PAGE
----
Evangelical Christian groups have filed multiple lawsuits across Texas arguing that businesses have the right to discriminate against LGBTQ+ workers… because religion. They’re arguing that they shouldn’t have to play by the same rules as everyone else solely on the basis of their faith. And unlike the lawsuits involving Christian bakers and florists, this has nothing to do with “endorsing” same-sex marriage.
The Christians in these cases just want the power to discriminate against gay people, period.
The US Pastors Council and Texas Values, two nonprofit evangelical groups, filed multiple lawsuits in state and federal court this week, claiming that Christian businesses and churches have a constitutional right to fire — or not hire — LGBTQ workers.
One lawsuit challenges the federal Civil Rights Act, which makes it illegal for employers to discriminate against job candidates and workers based on their religion, sex, gender, and race. Two other lawsuits seek to strike down part of an Austin city ordinance that prohibits employers from discriminating against similar groups, and explicitly includes protections based on “sexual orientation” and “gender identity.”
In one of the lawsuits filed Saturday against the city of Austin, lawyers for Texas Values said the organization will not comply with the law.
“Texas Values will not hire or retain practicing homosexuals or transgendered people as employees, because their lifestyles are contrary to the biblical, Judeo–Christian understandings of sexuality and gender that Texas Values seeks to promote,” they wrote in the complaint.
It’s no surprise that conservative Christians would love to discriminate if only the government would get out of their way, but in Texas it seems like there’s a coordinated effort to make that the law of the land. In a state controlled by Republicans, and in a country with Donald Trump at the helm, that is a pretty terrifying prospect.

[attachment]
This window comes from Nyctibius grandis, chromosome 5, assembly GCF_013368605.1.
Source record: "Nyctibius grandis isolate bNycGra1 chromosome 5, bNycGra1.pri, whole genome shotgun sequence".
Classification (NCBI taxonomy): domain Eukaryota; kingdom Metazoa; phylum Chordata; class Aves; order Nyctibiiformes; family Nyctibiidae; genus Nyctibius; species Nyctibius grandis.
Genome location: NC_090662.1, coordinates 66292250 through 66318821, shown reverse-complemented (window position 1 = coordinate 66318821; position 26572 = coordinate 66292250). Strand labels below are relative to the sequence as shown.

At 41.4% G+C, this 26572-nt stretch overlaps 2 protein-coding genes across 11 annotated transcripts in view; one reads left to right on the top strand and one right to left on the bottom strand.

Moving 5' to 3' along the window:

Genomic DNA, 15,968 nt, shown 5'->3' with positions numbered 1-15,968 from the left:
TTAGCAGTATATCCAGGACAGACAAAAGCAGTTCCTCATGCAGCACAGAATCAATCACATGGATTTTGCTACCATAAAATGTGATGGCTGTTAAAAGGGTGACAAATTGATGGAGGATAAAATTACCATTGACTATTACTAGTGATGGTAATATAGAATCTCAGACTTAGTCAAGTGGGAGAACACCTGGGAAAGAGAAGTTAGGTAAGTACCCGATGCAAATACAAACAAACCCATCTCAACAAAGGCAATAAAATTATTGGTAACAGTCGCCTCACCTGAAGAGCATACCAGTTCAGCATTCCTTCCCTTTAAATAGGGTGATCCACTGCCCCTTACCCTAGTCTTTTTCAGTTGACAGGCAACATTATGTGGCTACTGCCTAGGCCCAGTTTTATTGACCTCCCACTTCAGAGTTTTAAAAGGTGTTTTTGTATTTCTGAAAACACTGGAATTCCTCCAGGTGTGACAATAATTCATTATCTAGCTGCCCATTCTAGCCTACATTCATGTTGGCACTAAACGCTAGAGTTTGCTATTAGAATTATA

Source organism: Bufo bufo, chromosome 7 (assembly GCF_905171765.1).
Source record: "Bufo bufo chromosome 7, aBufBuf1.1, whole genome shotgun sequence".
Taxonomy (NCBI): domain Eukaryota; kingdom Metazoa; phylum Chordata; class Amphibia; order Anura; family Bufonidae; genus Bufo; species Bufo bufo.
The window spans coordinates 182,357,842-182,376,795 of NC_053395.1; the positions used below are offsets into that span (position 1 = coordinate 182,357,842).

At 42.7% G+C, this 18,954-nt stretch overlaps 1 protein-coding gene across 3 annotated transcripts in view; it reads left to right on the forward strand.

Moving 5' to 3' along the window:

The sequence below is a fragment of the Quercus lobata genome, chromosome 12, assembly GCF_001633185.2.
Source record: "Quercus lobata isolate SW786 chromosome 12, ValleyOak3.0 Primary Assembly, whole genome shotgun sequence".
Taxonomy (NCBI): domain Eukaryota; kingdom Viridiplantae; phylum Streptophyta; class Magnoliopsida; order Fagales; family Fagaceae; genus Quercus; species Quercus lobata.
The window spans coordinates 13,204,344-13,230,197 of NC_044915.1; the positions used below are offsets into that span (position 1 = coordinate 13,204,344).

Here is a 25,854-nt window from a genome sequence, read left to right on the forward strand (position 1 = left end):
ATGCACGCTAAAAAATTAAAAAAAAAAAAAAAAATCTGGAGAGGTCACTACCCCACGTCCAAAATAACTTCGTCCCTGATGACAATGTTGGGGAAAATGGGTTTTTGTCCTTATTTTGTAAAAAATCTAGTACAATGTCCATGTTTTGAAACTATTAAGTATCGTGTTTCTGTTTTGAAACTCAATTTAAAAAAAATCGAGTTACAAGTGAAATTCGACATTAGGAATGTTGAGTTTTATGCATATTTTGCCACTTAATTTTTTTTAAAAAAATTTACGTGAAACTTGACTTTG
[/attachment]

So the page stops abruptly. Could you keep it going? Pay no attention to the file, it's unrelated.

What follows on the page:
The lawsuits mark a new front in the evangelical battle against the LGBTQ civil rights movement. Both right-wing Texas groups were outspoken in the fight against the spread of so-called “bathroom bills,” which allow transgender individuals to use public restrooms designated for their identified gender.
While state and federal laws do allow individuals — and business owners — to exercise their religious beliefs, it will be hard for employers to make the case that religious freedom allows them to ignore civil rights laws.
Whether the Christians here want to accept it or not, businesses are bound by anti-discrimination laws that exist for a reason: Without them, the most vulnerable people in our society would suffer. If the protections were gone, devout Christians could theoretically be on the chopping block as well… though it’s hard to imagine progressive business owners holding someone’s private religious views against them in the same way conservative Christians want to.
These evangelicals care more about forcing their own interpretations of the Bible on their employees than fighting for equality. It’s a perspective that shouldn’t hold any weight in court.
Let’s just hope the judges feel the same way.
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